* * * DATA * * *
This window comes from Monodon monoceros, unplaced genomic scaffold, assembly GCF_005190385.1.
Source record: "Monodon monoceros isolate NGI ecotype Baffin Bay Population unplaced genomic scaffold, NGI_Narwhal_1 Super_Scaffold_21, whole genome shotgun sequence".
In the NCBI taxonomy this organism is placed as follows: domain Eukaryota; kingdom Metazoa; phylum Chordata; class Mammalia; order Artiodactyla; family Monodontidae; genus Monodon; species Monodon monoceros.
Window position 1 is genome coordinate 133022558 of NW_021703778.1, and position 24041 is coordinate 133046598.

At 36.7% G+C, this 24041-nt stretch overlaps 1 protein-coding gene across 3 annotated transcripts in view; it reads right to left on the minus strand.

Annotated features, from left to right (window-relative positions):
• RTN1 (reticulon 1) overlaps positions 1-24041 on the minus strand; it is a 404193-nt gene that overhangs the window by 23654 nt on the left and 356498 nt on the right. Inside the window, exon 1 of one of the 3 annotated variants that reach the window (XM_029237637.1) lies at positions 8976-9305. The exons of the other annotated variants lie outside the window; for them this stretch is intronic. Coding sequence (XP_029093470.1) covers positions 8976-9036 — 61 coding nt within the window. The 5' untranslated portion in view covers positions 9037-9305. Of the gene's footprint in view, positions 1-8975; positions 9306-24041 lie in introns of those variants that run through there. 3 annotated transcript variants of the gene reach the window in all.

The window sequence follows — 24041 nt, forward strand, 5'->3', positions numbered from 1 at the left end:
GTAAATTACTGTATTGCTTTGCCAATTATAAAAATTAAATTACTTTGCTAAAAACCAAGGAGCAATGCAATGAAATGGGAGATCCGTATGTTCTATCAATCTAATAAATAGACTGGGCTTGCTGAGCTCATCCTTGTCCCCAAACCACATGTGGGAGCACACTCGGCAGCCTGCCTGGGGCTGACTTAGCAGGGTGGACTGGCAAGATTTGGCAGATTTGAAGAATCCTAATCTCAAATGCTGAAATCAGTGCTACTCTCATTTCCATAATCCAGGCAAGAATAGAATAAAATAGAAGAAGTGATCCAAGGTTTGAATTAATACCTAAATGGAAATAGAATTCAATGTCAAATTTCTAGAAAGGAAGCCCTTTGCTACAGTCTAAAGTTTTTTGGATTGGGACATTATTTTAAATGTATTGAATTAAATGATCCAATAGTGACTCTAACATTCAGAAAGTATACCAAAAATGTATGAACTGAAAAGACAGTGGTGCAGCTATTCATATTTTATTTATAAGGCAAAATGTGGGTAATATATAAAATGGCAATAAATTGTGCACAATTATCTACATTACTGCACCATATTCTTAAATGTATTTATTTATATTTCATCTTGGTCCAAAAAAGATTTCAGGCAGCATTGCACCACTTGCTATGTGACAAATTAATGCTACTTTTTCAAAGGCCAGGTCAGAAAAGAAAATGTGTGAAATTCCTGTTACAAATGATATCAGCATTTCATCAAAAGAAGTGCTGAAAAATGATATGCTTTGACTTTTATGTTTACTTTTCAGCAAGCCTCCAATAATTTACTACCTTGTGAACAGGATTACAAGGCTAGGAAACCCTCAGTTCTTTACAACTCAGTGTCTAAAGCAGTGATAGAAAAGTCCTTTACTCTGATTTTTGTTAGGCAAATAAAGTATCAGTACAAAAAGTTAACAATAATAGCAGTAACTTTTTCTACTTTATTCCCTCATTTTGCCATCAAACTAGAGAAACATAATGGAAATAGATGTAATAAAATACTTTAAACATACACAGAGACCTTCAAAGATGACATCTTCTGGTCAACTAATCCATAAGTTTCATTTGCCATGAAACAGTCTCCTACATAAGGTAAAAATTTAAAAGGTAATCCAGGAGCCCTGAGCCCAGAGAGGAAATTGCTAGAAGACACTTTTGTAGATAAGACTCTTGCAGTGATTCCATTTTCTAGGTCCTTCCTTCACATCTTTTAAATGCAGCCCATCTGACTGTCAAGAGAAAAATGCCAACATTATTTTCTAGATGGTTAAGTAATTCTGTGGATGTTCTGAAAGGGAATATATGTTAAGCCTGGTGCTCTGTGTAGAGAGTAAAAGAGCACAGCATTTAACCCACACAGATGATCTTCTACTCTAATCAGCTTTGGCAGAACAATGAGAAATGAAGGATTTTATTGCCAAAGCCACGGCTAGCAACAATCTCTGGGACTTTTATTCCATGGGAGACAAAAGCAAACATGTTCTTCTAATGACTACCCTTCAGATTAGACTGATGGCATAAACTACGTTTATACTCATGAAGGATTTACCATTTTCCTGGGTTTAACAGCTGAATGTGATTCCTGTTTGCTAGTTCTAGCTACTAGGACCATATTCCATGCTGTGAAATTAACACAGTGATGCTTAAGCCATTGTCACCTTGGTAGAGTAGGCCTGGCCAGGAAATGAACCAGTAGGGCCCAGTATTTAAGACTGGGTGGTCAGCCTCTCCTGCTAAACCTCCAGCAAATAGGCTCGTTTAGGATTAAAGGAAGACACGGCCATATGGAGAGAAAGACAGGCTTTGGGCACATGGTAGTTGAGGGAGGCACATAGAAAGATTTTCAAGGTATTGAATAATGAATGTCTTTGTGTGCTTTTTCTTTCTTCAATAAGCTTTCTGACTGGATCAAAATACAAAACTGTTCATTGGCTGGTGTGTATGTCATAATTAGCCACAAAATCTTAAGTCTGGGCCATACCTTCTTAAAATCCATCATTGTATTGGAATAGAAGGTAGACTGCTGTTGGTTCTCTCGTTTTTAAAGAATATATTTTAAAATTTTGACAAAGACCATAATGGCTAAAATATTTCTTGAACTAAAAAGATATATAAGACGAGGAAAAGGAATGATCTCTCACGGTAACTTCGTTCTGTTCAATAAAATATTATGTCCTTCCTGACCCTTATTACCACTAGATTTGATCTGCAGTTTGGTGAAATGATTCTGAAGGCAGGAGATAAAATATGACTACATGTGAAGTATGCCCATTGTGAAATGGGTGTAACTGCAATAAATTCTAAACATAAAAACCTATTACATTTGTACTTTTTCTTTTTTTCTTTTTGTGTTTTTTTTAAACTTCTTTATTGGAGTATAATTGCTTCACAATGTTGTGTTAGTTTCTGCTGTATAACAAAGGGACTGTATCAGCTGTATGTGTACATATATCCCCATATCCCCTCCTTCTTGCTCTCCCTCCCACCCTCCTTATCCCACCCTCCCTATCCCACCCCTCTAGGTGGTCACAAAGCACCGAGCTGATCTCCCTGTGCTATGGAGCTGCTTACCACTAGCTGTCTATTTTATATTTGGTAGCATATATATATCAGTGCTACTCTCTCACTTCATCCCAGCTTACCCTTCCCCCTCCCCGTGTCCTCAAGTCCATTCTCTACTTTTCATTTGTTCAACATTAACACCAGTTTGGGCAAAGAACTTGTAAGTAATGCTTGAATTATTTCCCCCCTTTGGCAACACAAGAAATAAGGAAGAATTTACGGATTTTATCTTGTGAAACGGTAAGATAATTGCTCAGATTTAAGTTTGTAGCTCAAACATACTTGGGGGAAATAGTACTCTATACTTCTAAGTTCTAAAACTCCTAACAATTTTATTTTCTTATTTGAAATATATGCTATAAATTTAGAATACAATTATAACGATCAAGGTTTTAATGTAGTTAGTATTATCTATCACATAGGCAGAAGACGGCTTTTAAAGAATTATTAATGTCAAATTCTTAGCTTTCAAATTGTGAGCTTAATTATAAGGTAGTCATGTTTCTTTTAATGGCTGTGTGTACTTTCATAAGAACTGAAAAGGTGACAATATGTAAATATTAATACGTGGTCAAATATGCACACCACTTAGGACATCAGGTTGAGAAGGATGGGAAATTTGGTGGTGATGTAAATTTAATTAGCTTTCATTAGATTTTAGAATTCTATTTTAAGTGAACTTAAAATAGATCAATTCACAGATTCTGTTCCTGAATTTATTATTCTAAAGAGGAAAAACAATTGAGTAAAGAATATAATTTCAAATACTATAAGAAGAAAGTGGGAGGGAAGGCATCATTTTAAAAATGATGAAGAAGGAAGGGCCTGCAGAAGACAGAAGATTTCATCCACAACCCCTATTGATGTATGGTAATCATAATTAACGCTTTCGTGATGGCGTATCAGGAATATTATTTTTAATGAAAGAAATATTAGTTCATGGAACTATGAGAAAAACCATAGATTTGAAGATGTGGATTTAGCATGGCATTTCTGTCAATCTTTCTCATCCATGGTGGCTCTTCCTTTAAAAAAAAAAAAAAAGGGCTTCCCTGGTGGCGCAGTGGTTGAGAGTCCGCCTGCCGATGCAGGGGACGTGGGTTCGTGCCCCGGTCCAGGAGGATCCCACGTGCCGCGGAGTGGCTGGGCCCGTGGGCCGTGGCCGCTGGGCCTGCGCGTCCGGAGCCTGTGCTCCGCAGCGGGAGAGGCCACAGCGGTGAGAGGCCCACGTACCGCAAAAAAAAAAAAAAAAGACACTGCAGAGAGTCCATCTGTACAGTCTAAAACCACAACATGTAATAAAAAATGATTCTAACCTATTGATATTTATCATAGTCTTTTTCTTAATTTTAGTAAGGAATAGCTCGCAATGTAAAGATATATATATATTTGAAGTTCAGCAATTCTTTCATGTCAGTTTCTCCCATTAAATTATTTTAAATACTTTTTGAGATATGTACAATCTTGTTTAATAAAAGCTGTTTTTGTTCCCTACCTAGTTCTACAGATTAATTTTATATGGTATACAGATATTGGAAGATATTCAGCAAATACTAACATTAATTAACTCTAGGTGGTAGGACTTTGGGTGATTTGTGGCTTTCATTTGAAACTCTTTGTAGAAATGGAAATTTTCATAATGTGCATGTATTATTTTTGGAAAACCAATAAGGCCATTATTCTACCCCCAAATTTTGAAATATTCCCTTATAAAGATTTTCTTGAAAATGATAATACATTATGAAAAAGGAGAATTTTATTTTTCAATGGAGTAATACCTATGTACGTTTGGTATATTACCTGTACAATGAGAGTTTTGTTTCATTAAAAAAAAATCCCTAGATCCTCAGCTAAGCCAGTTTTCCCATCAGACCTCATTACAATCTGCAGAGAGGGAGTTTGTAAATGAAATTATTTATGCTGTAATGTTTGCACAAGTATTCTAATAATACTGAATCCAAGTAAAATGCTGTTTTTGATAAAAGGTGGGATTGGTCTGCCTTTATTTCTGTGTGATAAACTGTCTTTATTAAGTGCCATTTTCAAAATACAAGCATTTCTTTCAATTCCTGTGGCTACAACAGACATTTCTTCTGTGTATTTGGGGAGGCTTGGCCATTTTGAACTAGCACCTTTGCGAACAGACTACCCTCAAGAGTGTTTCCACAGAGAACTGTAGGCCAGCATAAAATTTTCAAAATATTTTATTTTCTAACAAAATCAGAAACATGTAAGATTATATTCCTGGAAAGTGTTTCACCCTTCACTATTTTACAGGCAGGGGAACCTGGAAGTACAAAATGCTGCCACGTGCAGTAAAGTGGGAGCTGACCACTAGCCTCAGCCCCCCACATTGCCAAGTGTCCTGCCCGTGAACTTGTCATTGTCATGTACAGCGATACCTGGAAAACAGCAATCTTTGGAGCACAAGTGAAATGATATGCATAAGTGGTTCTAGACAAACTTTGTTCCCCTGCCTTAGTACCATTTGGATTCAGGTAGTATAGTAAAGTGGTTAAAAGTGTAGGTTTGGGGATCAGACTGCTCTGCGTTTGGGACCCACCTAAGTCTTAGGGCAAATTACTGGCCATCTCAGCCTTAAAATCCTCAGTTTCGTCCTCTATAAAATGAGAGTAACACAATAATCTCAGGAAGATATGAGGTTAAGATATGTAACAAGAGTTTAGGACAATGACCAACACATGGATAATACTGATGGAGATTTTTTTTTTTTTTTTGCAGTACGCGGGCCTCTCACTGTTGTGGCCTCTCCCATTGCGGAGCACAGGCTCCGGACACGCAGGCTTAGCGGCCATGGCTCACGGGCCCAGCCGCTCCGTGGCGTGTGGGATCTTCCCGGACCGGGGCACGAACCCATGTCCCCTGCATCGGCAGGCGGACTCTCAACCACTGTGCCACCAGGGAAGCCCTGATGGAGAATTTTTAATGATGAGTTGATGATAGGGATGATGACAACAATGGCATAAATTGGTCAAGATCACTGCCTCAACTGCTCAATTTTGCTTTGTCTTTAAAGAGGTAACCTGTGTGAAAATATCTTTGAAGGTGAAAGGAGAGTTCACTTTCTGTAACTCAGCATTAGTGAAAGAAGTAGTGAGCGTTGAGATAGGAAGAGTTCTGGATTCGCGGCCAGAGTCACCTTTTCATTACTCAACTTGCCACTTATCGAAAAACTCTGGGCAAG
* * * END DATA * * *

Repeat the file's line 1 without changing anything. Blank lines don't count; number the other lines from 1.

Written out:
This window comes from Monodon monoceros, unplaced genomic scaffold, assembly GCF_005190385.1.